I Watched the First Season of ‘Fringe’, Here are my Thoughts

Here I am! I did it. I finished the first season of Fringe, and …well, that was an ending, wasn’t it? Even with my considerable TV-watching experience, years of sci-fi experience and the fact that everyone kept telling me the season finale was mind-blowing, my mind was still blown. So kudos to you, Fringe. You did the one thing I appreciate more than anything, because it’s really, really hard to manage.

You surprised me.

In many ways, really. With how sci-fi centered the show is. The X-Files, the love of my youth and the disappointment of my teenage years, was more about monsters and aliens and politics. Fringe reminds me more of my father reading me Asimov as a bed-time story. Less robots, but a lot of weird things nonetheless.

With how much I liked the characters, too. I was predisposed to like Olivia, I always tend to like characters like her, because I’ve been a woman in a male-dominated field, and I relate to the façade that she puts on. I always expected to like the more or less childish like Walter, even if I assume it’ll get harder at times.

However, I never expected I’d end up loving Peter Bishop.

First, because my Dawson’s Creek issues are long and well-documented. I did not like Pacey Witter. In fact, I stopped watching the show because of how much I did not like Pacey Witter, and well, basically everyone around him. That was somewhere around season …eh, 2 or 3. I don’t know, I don’t care, and I don’t want to look back.

So, Joshua Jackson as a leading man? Yeah, I wasn’t sold on that.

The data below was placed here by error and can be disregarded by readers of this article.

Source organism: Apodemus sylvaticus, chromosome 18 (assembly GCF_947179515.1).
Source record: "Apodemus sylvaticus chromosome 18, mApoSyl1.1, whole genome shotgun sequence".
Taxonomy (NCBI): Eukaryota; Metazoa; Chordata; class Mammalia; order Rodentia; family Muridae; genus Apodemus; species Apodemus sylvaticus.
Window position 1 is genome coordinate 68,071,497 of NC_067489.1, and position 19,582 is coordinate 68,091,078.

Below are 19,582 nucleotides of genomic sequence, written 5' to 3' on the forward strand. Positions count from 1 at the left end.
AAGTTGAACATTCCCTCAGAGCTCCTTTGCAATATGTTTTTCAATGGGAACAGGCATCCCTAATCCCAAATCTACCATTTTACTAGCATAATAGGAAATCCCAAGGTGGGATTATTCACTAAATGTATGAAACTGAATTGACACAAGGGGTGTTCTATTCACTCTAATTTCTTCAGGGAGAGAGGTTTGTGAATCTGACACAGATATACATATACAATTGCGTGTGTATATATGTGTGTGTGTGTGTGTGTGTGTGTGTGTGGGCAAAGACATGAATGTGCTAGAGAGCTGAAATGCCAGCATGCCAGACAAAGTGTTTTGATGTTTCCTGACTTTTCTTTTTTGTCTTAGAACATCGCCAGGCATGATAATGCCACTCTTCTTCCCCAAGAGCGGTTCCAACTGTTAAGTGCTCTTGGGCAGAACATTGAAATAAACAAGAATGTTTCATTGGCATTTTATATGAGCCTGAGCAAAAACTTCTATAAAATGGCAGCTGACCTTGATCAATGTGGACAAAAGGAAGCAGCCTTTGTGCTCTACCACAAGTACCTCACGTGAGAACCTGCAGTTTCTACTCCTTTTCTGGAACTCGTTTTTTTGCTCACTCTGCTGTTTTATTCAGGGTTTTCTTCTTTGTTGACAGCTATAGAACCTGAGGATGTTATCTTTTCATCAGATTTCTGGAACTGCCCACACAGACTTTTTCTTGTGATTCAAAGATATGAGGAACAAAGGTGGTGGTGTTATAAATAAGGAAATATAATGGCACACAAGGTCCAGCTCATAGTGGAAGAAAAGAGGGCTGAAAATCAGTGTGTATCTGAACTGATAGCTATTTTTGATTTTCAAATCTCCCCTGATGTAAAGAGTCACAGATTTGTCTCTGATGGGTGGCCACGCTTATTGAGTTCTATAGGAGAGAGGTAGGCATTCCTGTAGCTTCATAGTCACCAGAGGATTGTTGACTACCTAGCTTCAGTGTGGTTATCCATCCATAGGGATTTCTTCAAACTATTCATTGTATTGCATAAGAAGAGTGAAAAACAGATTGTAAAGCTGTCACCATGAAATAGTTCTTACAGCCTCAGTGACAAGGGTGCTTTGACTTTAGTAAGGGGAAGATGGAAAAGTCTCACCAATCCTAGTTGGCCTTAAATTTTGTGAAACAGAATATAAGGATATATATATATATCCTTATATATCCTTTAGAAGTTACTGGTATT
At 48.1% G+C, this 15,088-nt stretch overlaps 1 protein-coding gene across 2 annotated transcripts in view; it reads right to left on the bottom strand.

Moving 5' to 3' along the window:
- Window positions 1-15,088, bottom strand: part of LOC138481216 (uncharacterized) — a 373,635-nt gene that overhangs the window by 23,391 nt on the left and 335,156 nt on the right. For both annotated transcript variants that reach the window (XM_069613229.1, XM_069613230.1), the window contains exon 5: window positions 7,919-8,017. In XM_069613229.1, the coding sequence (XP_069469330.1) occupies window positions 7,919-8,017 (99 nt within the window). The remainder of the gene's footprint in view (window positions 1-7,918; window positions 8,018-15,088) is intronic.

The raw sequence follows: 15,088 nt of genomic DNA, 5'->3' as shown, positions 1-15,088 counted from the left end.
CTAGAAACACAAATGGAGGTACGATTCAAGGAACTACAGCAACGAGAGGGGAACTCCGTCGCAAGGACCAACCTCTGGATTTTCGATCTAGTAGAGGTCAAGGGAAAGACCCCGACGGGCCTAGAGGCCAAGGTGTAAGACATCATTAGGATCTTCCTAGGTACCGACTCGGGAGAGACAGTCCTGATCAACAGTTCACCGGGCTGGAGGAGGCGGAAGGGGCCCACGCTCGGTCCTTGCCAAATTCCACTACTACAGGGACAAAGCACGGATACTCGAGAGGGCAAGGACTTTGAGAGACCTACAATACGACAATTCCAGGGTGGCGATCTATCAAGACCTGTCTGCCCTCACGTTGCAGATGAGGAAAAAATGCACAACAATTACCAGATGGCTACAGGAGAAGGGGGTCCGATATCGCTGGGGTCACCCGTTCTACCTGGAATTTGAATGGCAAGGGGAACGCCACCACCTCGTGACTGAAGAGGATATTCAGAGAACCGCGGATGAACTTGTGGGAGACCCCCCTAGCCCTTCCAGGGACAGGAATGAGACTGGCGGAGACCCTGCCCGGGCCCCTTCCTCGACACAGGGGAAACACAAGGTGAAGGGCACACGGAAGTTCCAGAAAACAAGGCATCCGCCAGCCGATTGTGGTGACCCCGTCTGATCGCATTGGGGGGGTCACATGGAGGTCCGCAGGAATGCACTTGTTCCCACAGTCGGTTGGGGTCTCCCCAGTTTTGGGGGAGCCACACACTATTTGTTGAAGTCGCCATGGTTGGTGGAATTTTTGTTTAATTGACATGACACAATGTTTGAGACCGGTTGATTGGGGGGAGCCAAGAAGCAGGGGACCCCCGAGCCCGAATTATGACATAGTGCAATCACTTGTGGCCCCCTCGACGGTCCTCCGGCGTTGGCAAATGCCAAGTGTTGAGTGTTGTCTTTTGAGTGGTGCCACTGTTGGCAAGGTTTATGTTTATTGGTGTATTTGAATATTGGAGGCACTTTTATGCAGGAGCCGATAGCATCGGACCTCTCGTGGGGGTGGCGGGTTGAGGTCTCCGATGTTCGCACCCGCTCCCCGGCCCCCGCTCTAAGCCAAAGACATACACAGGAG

But …but …Peter Bishop is just the kind of character I didn’t know I would adore. Charming, but guarded, intuitive and caring, but way less inclined to see himself in a favorable light than he is to see the best in others. He’s, basically, a writer’s dream – the type of character you can do almost everything without, and it would make sense. And Jackson plays him to such perfection that I have found myself revisiting my earlier Joshua Jackson issues.

In fact, at this point, he’s even starting to look handsome.

And no, Fringe’s season one isn’t perfect. It’s too procedural at times, especially near the middle of the season. It’s strength is – has always been – in the connection between the characters, and so much of the procedural nature of the first season meant things were happening with Olivia, Peter and Walter in completely different places, which made their interactions rarer than they should be. That’s when I had a hard time connecting.

This isn’t even OTP related. I have no problem with the show taking it slow with Peter and Olivia – a relationship between the two of them would have made no sense in season 1. But I think their unlikely friendship could have been set up better, not to mention the relationship between Walter and Peter, with all its ups and downs and alternate universe issues.

All that being said, however, even if I wasn’t sure, even if the possibilities of the connections hadn’t been enough for me to watch season 2, then the season finale would have been. Because that’s how you close a season. That’s how you leave people wanting more. And I want more. I really, really do.

Are you a fan of Fringe? What did you think of the first season? Would you have changed anything? Share with us in the comments below!

Fringe is available to stream on Amazon.

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